General Philip Sheridan Statue

Appearance and Location

As I walk around the city, I am on the lookout for pleasant places to stop and rest. The statue of General Sheridan in the Sheridan traffic circle is one such place. Located on Massachusettes Avenue along Embassy Row, the circle is conveniently located while remaining quiet and peaceful. The traffic circle is the size of a small park, complete with plenty of benches. At the center of the circle is an equestrian statue. General Sheridan sits atop a robust and heroic-looking horse in his military garb. The statue is positioned on a large granite base.

The Man Himself

Philip Sheridan was a Union General during the Civil War. He distinguished himself at the Battle of Chattanooga. This was one factor in Grant eventually placing him in charge of the Cavalry Corps of the Army of the Potomac. However, he is probably best remembered for his scorched earth policy in the Shenandoah Valley. The Union Army burned farms and land in the area to prevent Confederate forces from using the resources. While this was an effective military strategy, it left a great deal of destruction in its wake.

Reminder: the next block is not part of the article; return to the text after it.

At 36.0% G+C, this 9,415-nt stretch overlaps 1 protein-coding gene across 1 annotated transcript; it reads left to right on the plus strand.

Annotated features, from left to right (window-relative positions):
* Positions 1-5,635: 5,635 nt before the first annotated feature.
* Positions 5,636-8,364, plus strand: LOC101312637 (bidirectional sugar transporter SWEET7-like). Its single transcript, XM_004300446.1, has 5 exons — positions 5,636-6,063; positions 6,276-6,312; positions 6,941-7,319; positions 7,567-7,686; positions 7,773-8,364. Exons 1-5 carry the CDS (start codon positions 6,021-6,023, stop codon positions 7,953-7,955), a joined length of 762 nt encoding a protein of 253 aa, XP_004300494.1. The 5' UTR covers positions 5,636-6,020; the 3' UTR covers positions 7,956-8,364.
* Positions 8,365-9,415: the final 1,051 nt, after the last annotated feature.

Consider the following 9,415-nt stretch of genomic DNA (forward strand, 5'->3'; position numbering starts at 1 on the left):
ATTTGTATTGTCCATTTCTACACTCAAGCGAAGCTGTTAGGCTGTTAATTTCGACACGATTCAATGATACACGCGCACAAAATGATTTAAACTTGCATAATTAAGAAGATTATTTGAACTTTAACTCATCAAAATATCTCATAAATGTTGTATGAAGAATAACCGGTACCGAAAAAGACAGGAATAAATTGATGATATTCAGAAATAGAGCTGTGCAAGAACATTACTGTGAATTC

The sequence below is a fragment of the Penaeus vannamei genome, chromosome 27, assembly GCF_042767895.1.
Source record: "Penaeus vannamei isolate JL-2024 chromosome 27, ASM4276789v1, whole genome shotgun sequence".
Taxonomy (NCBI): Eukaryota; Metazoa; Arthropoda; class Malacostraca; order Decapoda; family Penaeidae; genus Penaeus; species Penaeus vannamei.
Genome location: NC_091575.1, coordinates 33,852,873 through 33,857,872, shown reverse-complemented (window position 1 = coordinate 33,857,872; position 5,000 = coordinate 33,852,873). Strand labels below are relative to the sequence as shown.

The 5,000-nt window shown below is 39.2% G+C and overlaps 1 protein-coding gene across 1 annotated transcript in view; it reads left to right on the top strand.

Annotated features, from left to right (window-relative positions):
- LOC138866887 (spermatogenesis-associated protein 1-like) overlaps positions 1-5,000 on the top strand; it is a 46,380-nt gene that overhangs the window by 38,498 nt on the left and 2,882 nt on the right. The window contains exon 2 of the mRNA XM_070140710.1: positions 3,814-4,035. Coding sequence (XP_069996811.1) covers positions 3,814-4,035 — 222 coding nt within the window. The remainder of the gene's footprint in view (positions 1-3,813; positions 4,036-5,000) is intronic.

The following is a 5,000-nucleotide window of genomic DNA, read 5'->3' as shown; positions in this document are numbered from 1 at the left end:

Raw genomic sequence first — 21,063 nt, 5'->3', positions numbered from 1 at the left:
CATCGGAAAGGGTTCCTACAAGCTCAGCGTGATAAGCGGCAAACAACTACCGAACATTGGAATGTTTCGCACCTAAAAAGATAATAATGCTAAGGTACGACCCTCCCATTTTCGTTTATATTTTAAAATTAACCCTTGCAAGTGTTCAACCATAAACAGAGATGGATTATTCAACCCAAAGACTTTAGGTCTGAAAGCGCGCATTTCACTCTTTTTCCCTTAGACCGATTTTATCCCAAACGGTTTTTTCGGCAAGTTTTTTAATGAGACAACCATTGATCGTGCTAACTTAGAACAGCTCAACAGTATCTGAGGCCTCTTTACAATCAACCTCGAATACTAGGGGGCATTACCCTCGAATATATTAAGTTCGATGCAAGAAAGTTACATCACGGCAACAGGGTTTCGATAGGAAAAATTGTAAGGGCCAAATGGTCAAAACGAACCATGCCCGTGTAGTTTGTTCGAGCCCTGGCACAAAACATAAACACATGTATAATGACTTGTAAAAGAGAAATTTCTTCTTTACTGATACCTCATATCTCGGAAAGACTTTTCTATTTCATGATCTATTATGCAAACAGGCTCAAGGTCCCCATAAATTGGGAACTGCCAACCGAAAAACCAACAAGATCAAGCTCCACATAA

Sheridan played an integral role in the Union Army and continued his military career after the Civil War ended. In his retirement, he became an avid advocate for the protection of what is now Yellowstone National Park.

Statue History

Congress passed an act authorizing the statue in 1889. After some delays, the statue was erected and dedicated in 1908. Gutzon Borglum sculpted the statue itself. He paid special attention to the heroic stance of both the horse and its rider. Architect Henry Winslow designed the surrounding base.

Book your stay at our cozy DC bed and breakfast. Before setting out to explore Embassy row, we will serve you a filling breakfast. After a long day of DC sightseeing, you can look forward to a good sleep on a comfortable bed.

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